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Thursday, 29 July 2010

Discuss eLearning in Schools

Announcing a new edna Group: eLearning in Schools

This group is designed to offer a virtual meeting room for teachers who are planning to introduce, in the middle of introducing or actively involved in online learning in schools across Australia.

The group is intended for primary, middle and high schools as well as VET teachers. Through this virtual meeting room, to be known as the elearning Schools Group, a Community of Practice is born and it is hoped together we act as catalysts in the development of eLearning in our schools, promote good standards, and provide a venue where group members are able to share their experiences, difficulties as well as suggestions,

In order to subscribe to this Group, you must be subscribed to edna. If you are already subscribed, log on to edna and login. Once logged in, Go to Groups at the top right of the page and click on the tab.

Do one of the following to locate the group:

  1. Scroll down the list of Group Categories and select School Education. .Click on Page 5 and scroll down to around the middle of the list to elearning in School and click to launch the group’s home page. or
  2. Type in: elearning in Schools in the Search Groups field at the top right corner of the EdNA Groups Home Page. And click Go. or
  3. Click here or this URL: http://www.groups.edna.edu.au/course/view.php?id=2579

If you are not yet subscribed to edna, visit the edna home page, or click here and click Register and follow the prompts.

The new Group is a public group, but you will need to be registered in order to participate in forums.



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Wednesday, 28 July 2010

Test your Risk Intelligence

I subscribe to a blog RSS feed from Flux at Future Lab. Today's post is about intelligent risk taking.

What caught my eye was a link to a project called Projection Point which is gathering data related to risk intelligence.

Risk Intelligence Quotient (RQ) is a measure of a person's ability to estimate probabilities accurately. People with high risk intelligence tend to make better predictions than those with low RQ.
The test consists of 50 statements which may be true or false. Your task is to say how likely you think it is that each statement is true.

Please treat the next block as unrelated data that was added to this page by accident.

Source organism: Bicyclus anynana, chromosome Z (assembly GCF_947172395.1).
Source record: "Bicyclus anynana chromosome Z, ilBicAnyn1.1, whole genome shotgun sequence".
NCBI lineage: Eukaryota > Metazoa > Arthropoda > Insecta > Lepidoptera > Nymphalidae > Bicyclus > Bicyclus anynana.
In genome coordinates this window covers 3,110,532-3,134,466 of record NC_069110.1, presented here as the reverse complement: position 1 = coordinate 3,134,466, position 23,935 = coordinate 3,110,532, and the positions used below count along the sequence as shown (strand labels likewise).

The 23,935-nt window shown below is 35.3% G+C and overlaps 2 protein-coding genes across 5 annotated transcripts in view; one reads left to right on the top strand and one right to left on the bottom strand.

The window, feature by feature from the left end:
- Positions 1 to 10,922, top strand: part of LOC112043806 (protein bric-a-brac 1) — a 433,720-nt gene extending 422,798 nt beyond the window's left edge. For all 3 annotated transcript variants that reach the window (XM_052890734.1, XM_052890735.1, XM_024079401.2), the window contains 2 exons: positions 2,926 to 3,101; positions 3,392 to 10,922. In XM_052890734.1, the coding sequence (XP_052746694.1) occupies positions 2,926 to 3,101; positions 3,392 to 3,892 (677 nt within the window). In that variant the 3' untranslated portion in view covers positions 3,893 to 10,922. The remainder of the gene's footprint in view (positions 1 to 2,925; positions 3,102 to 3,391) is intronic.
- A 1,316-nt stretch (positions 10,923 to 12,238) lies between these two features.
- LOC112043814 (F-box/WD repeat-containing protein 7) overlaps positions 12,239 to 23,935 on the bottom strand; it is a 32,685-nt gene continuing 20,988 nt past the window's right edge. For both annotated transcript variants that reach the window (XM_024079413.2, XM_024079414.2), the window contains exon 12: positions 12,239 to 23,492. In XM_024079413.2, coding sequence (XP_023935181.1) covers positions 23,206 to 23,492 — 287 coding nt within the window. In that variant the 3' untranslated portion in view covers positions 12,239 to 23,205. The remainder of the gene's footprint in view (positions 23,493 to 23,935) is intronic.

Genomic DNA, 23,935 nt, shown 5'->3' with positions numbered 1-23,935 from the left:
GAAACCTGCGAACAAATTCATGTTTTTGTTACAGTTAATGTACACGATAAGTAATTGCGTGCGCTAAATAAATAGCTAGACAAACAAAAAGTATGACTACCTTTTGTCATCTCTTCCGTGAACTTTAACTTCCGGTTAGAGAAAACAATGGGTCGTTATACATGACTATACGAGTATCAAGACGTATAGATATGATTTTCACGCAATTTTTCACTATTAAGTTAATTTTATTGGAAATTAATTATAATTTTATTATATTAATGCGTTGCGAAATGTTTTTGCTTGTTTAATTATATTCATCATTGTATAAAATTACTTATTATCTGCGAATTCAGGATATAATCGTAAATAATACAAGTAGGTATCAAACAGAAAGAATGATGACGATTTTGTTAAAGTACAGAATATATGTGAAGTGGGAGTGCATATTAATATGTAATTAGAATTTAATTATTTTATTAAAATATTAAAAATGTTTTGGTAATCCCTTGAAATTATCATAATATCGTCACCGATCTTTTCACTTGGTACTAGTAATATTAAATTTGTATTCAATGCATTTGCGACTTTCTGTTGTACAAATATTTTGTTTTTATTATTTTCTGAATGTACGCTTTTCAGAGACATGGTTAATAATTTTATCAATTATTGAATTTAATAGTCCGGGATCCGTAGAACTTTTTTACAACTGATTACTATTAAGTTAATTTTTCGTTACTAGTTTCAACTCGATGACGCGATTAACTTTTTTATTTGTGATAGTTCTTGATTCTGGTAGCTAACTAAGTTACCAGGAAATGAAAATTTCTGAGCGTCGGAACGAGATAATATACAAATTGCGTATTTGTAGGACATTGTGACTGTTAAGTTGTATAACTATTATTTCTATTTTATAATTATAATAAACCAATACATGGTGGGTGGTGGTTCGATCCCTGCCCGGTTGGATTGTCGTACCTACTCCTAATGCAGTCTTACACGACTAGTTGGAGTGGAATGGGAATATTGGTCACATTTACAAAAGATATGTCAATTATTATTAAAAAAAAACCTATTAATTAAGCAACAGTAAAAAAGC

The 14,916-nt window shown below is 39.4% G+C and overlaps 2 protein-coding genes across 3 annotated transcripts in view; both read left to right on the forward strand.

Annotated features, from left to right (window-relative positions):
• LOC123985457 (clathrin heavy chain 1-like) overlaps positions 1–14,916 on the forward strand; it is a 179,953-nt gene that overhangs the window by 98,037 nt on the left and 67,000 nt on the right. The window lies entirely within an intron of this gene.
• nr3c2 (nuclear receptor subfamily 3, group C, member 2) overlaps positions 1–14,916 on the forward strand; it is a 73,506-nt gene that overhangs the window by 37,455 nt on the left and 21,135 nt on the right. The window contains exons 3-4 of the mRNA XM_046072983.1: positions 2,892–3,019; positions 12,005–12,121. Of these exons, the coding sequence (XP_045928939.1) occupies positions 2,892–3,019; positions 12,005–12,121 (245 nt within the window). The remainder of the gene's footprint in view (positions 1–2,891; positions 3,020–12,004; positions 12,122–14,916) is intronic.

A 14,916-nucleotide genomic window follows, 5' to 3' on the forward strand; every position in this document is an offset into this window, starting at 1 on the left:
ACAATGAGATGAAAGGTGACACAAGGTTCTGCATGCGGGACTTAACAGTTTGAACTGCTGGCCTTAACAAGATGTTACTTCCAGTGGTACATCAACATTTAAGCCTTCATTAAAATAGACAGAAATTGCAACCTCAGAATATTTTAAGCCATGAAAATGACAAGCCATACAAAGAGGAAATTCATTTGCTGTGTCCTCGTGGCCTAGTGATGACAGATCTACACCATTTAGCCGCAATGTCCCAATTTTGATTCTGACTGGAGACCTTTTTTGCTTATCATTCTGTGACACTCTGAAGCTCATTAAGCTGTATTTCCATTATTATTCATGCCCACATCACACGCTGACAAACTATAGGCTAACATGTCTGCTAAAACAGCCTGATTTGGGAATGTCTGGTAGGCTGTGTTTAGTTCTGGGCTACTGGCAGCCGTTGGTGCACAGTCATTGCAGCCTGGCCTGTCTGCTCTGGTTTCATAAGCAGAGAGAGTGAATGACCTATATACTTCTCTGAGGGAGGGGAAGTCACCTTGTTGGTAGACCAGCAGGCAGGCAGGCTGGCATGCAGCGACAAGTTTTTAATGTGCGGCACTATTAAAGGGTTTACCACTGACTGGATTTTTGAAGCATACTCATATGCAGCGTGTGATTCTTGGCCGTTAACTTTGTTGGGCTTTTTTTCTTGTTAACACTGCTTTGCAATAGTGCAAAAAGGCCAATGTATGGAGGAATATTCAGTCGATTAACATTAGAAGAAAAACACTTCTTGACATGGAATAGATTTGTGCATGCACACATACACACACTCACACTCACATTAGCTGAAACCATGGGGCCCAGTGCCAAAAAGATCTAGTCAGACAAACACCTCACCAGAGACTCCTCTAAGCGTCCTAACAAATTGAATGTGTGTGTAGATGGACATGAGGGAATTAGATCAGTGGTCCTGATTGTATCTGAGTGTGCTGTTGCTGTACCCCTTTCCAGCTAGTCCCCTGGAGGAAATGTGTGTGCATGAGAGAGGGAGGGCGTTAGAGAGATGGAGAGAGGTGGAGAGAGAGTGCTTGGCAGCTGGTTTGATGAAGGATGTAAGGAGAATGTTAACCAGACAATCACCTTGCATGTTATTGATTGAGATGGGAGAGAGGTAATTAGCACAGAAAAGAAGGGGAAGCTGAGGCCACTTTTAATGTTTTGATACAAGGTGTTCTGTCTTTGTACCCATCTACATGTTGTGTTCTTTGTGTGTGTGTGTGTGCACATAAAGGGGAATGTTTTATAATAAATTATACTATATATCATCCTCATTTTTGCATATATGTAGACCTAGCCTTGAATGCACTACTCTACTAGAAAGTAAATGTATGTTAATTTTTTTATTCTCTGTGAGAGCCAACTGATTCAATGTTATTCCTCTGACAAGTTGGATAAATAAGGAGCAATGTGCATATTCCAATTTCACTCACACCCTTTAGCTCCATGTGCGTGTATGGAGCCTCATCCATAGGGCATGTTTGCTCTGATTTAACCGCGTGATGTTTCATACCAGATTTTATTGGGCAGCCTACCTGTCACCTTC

The test takes about five minutes to complete.

The reader is told "This test is rather unusual in that you can score very highly even if you don’t know much. That’s because this test measures self-knowledge rather than factual knowledge. It rewards you for gauging your own level of uncertainty accurately, rather than for knowing a bunch of facts."

With the optimism of a newbie, off I went to take the test. It did take me a little longer than 5 minutes as there were some things I had to take a guess at. At the end of the test, my RQ came to 71/100 - average - disappointing: I had thought of myself as such a risk taker. But I guess in truth I am quite conservative most of the time.

You are given the choice of whether your results are added to their data collection or not.

Flux is an interesting blog to follow. It is a collaborative blog with a number of contributors, and the posts are often quite thought provoking.

Today's writer Dan Such says "I’m interested in how this relates to the complex domain of educational change – where the implications of doing, or not doing, something differently are hard to distinguish.  It is often easy to recognise the benefits and problems with a current approach to educational practice, but difficult to judge the benefits and problems of alternative ways of acting.  How good are we as a sector in making judgements about the benefits and challenges of new approaches?  How risk intelligent are we?"

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Tuesday, 27 July 2010

Are you part of the cyclone?

Just recently I read a novel where one of the characters is a 10 year old with Asperger syndrome. On Monday mornings he inevitably has a tummy ache and has to be persuaded with end-of-the week rewards to embark on yet another week in the local school. One night his uncle is waiting for him in a car outside the school gate and eventually the boy dawdles out, well behind the others, a picture of abject misery. The uncle reflects that for those who don't like being there, school is worse than prison.